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How learning about your sand wedge can make you a better bunker player (golf.com)

How learning about your sand wedge can make you a better bunker player

No one could have known that flying lessons would lead to one of the great innovations in the game of golf. But that’s exactly what happened in 1931 when Gene Sarazen went flying with billionaire Howard Hughes.

One day as they were getting ready to take off Sarazen noticed how Huge changed the flaps on the wings to help add lift to get the plane off the ground. When Sarazen got home, he couldn’t get the idea out of his head as he was trying to improve his bunker game. In that era of golf, hitting your ball into a greenside bunker was an almost certain lost shot.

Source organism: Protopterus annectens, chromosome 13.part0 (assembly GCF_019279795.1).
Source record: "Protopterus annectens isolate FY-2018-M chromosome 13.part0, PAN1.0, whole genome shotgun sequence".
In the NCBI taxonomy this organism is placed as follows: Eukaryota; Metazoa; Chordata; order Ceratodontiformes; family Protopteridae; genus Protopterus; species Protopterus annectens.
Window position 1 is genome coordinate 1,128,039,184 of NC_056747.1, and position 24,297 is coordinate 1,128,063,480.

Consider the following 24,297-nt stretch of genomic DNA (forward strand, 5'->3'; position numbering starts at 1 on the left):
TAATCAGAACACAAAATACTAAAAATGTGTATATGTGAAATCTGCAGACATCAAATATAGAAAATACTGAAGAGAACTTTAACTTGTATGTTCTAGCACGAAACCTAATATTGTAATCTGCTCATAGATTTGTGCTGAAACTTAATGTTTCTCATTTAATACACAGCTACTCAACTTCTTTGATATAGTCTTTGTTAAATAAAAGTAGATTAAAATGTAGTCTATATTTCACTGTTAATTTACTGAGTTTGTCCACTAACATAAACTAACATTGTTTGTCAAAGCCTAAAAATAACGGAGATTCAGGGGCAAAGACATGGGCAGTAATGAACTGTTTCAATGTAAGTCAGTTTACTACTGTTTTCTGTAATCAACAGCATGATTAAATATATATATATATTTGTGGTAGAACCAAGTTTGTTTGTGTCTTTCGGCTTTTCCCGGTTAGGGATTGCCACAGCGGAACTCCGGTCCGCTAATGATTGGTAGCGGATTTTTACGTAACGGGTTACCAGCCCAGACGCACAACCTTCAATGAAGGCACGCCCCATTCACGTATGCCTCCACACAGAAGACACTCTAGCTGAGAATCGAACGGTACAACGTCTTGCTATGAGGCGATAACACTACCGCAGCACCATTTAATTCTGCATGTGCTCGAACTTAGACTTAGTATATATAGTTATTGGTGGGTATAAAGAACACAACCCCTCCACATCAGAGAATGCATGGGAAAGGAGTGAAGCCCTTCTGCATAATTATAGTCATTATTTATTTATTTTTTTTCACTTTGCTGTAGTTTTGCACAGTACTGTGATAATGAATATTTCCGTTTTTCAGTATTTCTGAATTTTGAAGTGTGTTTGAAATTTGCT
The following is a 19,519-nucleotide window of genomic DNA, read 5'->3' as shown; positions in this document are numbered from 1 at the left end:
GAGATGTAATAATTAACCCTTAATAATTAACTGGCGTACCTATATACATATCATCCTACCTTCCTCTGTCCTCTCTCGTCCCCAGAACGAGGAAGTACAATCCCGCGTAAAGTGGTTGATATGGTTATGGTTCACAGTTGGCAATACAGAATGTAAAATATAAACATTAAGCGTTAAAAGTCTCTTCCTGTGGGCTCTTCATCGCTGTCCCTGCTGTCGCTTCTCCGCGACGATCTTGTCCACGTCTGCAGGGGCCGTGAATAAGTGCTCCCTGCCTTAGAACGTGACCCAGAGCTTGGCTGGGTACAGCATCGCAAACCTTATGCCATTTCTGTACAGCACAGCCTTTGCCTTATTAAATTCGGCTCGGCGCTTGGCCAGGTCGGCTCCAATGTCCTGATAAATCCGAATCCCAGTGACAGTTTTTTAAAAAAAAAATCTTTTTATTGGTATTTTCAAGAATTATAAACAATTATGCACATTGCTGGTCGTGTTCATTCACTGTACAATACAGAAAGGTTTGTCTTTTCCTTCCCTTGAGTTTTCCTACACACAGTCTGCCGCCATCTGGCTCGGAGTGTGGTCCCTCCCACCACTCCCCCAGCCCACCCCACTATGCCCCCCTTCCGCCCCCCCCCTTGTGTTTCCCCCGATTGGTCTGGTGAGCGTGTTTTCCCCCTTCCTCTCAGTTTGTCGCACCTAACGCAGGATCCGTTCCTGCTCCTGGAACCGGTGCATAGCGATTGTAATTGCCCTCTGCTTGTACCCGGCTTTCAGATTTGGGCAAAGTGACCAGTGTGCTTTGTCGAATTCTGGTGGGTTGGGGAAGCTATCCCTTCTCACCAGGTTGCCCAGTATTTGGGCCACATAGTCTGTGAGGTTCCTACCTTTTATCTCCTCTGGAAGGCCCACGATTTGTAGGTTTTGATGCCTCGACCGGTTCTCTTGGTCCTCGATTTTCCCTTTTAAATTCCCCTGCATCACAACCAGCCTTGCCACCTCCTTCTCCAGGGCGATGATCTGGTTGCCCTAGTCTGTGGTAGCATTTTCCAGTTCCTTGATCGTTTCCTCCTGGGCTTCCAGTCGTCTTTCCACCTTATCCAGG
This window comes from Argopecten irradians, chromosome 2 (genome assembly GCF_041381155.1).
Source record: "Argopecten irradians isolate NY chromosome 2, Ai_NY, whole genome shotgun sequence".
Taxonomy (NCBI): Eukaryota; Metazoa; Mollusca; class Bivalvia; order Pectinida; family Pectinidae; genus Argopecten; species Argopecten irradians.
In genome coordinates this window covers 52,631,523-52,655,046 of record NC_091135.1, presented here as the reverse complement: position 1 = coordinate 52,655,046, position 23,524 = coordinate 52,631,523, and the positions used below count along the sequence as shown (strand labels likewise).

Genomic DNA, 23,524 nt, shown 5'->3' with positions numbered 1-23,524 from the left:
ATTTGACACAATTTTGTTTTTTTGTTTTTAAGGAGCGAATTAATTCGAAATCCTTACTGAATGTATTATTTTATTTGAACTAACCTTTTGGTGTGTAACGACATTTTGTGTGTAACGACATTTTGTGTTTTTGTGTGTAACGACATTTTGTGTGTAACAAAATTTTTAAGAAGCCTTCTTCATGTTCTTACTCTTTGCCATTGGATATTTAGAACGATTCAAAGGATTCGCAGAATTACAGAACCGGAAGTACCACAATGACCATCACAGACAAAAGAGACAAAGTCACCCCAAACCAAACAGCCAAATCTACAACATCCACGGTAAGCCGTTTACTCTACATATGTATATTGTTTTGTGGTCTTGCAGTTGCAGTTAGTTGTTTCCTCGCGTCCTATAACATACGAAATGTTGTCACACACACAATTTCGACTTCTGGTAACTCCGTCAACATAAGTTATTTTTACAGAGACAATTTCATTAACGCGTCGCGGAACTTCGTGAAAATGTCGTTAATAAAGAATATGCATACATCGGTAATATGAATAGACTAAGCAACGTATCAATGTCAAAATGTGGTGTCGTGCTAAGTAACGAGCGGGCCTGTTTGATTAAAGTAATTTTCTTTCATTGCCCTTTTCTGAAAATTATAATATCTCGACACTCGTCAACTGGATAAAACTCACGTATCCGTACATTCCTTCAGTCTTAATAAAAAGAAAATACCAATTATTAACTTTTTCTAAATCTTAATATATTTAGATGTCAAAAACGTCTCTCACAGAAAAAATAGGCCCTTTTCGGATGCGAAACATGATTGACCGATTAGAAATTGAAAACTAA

Then, Sarazen had an idea. He was sponsored by the Wilson Sporting goods company, so he called and asked if they could send him a dozen pitching wedges. He took the wedges and melted solder on the back half of the sole on the bottom of the wedge, raising the back edge higher than the front (leading) edge. In effect, this created a rudder for the bottom of the wedge, plus it added additional weight. Having the back sole of the club higher than the leading edge created bounce on Sarazen’s wedge.

 

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